“…Ros, Rus and I went down to the wharf at 8 and waited there till 12 expecting to see the ‘sojers’ make sausage meat out of the Hindus on the Komagata Maru but the ‘Rainbow’ anchored about a block off from it and nothing happened.” From the Diary of Neil Gilchrist dated July 21, 1914.

The diaries collected here provide keen insight into a wide variety of experiences of the Komagata Maru and the South Asian community. On one hand we have the personal account of Neil Gilchrist, at the time a youth living in Vancouver, reminiscing about a day spent with friends. One can surely imagine someone like Neil and his friends in the pictures included here, venturing out to Burrard Inlet to see the ships face off. On the other hand, we have the recollections of the lawyer for the Komagata Maru passengers, J. Edward Bird, who gave his own perspective of events in his unpublished autobiography. Although he received numerous death threats and was forced to leave Vancouver before the saga of the Komagata Maru ended, Bird maintained his relationship with the South Asian community and he - as well as his son Edward I. Bird - were retained as lawyers for the Khalsa Diwan Society for many years afterwards.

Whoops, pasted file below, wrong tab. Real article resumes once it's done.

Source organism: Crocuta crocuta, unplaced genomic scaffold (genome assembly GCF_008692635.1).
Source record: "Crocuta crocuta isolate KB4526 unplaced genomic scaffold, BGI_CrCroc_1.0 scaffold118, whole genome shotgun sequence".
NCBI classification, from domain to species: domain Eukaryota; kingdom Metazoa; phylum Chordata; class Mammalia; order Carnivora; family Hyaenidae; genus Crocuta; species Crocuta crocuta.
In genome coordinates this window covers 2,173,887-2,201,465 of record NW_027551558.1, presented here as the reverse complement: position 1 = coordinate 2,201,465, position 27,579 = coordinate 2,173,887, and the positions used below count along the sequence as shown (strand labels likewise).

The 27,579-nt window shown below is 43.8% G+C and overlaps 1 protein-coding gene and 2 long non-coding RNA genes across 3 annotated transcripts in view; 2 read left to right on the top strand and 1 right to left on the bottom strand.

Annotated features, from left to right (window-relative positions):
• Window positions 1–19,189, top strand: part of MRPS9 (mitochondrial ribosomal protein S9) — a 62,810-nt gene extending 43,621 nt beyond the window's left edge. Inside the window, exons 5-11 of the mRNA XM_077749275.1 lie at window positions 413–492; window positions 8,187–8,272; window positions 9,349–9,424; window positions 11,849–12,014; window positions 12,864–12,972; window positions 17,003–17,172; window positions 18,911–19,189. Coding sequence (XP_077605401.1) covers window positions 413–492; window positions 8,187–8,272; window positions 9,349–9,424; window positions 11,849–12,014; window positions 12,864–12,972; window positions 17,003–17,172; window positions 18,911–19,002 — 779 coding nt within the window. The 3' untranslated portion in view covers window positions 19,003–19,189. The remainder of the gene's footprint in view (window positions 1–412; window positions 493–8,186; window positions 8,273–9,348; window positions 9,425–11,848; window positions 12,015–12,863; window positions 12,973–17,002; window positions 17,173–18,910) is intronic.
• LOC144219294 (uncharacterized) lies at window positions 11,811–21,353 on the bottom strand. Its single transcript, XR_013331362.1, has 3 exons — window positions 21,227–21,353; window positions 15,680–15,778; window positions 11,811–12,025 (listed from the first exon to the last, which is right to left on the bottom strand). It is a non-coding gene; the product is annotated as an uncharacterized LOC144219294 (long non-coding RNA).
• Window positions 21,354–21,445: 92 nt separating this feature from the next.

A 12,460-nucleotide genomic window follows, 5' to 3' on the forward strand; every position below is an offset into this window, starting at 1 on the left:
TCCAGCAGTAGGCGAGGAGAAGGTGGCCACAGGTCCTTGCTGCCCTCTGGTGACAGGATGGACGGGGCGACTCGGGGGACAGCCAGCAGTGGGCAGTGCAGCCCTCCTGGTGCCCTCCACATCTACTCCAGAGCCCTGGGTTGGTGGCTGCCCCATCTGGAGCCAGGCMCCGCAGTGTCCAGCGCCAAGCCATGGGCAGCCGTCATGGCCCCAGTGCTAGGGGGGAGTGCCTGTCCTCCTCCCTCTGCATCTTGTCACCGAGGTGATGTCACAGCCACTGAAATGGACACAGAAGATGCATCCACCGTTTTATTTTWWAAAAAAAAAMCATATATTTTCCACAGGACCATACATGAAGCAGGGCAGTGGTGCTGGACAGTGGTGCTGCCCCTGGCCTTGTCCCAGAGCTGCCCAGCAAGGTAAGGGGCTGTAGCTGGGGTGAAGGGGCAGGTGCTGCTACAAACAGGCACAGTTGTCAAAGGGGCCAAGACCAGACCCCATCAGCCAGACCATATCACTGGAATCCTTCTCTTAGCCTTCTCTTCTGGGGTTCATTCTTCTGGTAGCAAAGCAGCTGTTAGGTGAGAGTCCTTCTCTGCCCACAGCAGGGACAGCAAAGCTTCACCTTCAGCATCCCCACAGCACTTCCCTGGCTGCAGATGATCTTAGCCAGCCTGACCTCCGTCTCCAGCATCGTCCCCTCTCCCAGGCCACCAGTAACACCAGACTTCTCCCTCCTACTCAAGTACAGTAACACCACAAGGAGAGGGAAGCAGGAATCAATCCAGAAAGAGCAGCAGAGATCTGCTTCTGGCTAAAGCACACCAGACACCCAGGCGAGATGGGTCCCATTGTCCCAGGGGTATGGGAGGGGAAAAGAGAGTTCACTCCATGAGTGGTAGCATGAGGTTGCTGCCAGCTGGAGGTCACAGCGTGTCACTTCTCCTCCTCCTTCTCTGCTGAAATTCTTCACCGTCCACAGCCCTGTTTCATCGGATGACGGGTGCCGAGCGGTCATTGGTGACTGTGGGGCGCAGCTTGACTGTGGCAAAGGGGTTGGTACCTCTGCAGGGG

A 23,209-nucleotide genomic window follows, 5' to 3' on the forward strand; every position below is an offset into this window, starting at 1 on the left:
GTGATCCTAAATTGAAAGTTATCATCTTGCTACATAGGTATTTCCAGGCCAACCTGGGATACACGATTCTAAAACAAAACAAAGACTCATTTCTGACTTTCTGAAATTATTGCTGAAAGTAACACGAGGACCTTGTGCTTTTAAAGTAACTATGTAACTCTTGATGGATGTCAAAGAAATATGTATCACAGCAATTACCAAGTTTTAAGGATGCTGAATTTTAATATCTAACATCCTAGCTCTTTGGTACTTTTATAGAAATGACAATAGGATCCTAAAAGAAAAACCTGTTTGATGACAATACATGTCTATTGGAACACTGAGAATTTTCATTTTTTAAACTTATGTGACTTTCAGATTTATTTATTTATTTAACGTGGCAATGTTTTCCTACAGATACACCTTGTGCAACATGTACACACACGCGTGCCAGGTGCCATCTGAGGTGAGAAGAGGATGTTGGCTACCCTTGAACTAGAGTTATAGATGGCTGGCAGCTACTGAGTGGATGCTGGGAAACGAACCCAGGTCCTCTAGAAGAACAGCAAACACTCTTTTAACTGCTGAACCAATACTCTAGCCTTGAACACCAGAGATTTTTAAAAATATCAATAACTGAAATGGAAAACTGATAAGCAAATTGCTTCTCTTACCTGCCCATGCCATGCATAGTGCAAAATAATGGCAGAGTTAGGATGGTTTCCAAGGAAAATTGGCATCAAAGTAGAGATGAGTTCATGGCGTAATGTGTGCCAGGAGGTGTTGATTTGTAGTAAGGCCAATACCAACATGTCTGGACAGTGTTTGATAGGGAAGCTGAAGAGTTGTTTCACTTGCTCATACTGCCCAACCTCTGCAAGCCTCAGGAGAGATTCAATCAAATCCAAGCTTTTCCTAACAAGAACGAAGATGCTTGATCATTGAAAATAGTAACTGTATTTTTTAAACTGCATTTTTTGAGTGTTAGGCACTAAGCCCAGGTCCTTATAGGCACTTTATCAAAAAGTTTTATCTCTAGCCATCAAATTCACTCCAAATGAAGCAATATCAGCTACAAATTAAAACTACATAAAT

We also have the South Asian perspective of the events of the Komagata Maru and beyond presented here in a two volume diary from the Khalsa Diwan Society and another documenting the activities of the United India Home Rule League of Canada. These rich resources from the Arjan Singh Brar Collection are presented here in Punjabi as well as in diligent, English translations provided by historian, poet, and scholar Nadeem Kulwant Parmar and translator Dr. Raminder Kang. Each of these South Asian diaries reflects the impact of the Komagata Maru. Whether documenting the daily events surrounding 1914 or the responses to the Komagata Maru once it returned to India, the trauma of this “incident” bruised the soul of the community. In these private documents, one can see how community members tried to come to terms with the past.